Thank goodness for mothers. I was feeling very uninspired in my writings a couple days ago, and somehow telepathically (without even talking to her) I feel like my mom knew that.
Writing and reflecting on what I thought about during my childhood and upbringing is much harder than actually looking at what I wrote back then. And what my mom sent me was a picture of a poem I wrote in 6th grade (Mrs. Case’s honors English class).
“Found some great things cleaning out my office”
Entitled “I am a crazy guy who loves vacations”, this might not be meaningful for anyone in the world except myself. It’s meaningful for me to see how I was thinking and writing back in 6th grade, and I feel like some of those aspirations are still with me today.
My mom (by sending me this) helped me realize that sometimes, the most important audience you can have, is yourself. I’ve been through so many courses and lessons that have taught me how to target an audience, how to write with purpose, and I feel I’ve gotten better and better at that. But ultimately, writing is a very introspective and self-absorbed process. I think you can learn a lot about yourself from writing — but only if it comes from the heart. I think that every word in that poem I wrote in 6th grade was true about myself (not what I wanted other people to hear about myself, but rather what I actually thought and felt). I think the only way to truly learn from my writing is to be truthful in that writing.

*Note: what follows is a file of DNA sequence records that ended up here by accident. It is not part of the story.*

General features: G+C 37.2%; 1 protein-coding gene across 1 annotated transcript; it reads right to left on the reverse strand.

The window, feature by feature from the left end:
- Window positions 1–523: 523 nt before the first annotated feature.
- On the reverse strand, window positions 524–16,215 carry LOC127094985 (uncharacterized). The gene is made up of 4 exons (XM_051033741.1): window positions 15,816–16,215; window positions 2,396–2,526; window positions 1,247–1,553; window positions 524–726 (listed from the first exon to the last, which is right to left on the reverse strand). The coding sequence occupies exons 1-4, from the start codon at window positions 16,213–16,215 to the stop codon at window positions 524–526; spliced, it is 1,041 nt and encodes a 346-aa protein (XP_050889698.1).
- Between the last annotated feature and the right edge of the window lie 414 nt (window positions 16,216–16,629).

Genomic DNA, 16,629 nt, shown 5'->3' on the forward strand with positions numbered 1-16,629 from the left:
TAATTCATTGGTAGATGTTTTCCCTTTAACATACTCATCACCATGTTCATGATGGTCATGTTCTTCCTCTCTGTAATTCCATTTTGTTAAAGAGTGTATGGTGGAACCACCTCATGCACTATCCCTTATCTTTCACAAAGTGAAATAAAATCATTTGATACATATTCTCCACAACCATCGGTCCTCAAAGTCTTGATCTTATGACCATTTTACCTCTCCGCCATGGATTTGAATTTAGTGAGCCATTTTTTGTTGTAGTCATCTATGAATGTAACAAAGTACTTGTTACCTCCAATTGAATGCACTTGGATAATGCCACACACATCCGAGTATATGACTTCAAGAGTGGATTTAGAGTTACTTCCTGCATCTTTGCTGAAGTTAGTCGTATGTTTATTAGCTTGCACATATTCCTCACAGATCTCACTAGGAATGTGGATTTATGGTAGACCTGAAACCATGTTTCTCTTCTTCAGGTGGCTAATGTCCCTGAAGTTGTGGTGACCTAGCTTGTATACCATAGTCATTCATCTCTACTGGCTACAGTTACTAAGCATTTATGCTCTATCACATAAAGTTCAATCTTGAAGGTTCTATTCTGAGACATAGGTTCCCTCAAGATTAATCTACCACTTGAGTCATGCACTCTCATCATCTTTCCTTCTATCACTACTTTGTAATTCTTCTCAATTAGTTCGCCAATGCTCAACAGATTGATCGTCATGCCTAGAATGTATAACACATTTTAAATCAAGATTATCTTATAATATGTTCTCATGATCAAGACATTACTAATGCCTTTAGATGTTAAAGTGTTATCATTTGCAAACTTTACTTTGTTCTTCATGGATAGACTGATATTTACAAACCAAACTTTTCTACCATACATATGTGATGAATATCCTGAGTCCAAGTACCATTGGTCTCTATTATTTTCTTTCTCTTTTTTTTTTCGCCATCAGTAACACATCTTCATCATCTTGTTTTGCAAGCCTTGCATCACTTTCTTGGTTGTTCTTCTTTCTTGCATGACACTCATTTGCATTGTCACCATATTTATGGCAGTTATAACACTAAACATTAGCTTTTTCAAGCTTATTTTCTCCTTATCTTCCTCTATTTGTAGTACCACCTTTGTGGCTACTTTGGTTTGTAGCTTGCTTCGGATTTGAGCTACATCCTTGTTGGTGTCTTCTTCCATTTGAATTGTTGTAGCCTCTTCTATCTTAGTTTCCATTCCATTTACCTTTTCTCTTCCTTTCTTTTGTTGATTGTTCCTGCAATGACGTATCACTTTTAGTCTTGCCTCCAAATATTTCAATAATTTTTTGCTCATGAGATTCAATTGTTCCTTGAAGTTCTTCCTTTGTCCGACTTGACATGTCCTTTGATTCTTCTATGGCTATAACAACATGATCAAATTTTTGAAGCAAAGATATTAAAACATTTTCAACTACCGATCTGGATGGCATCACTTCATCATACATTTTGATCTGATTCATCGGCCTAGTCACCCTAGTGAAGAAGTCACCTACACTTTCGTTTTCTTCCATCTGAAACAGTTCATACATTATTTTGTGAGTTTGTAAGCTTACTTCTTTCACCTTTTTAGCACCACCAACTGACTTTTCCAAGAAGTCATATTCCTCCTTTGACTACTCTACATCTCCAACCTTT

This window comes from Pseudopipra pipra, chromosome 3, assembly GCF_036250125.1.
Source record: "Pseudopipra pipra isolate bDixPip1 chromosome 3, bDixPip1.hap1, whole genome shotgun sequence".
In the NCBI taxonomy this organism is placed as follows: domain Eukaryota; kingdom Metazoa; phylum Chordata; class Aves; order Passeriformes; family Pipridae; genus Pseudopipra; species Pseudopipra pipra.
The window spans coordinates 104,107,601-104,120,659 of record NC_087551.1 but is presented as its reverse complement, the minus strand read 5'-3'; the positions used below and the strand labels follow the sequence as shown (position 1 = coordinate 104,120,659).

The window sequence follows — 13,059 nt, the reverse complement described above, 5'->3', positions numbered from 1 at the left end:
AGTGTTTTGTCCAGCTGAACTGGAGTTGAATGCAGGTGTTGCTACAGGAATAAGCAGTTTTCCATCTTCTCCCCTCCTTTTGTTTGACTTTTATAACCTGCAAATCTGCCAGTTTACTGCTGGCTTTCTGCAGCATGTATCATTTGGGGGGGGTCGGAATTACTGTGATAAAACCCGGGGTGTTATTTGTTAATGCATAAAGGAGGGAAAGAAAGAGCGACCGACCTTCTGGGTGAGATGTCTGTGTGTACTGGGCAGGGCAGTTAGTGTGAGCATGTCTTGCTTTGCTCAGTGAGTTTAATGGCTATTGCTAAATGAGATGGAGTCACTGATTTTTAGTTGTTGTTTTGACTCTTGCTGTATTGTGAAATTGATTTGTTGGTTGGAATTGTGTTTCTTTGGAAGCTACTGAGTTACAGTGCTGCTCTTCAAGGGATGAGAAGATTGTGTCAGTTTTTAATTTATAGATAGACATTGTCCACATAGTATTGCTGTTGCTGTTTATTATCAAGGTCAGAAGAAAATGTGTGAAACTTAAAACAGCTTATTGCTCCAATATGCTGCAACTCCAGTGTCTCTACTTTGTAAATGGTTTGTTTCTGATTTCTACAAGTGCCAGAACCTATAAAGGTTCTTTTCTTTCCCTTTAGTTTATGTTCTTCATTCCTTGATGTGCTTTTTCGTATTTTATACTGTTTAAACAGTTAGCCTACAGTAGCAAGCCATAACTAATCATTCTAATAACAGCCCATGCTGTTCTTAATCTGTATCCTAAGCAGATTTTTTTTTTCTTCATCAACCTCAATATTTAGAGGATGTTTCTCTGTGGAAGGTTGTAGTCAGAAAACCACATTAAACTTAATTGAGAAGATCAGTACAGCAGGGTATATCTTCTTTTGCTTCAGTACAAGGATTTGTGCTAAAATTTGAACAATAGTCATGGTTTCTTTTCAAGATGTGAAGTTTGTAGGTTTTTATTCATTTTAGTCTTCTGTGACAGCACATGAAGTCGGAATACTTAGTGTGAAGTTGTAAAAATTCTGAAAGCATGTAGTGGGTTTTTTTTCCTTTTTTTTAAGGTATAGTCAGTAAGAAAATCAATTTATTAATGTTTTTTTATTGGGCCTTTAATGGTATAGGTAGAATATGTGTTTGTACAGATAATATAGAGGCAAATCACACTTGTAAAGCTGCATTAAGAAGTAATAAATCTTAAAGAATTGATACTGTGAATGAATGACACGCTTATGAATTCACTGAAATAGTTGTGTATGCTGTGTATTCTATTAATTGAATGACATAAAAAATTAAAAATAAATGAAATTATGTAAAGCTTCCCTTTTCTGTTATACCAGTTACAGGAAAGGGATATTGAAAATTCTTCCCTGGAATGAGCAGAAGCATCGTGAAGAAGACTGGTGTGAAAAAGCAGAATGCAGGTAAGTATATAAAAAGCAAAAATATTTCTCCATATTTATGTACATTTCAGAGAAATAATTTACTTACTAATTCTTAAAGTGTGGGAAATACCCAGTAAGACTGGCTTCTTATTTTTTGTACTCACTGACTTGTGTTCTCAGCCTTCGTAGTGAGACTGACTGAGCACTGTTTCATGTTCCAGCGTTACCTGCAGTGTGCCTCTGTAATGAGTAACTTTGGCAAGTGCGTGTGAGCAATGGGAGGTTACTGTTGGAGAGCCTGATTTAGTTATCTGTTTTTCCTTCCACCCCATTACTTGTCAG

I hope that 10 years from now I can look back at this project and learn something about the way I thought/felt back in college, and how that may or may not have changed.
As I come to crunch time on my family history project, taking the lessons of “a crazy guy who loves vacations” can help me see that “huge mountain blocking my path” and barrel right through.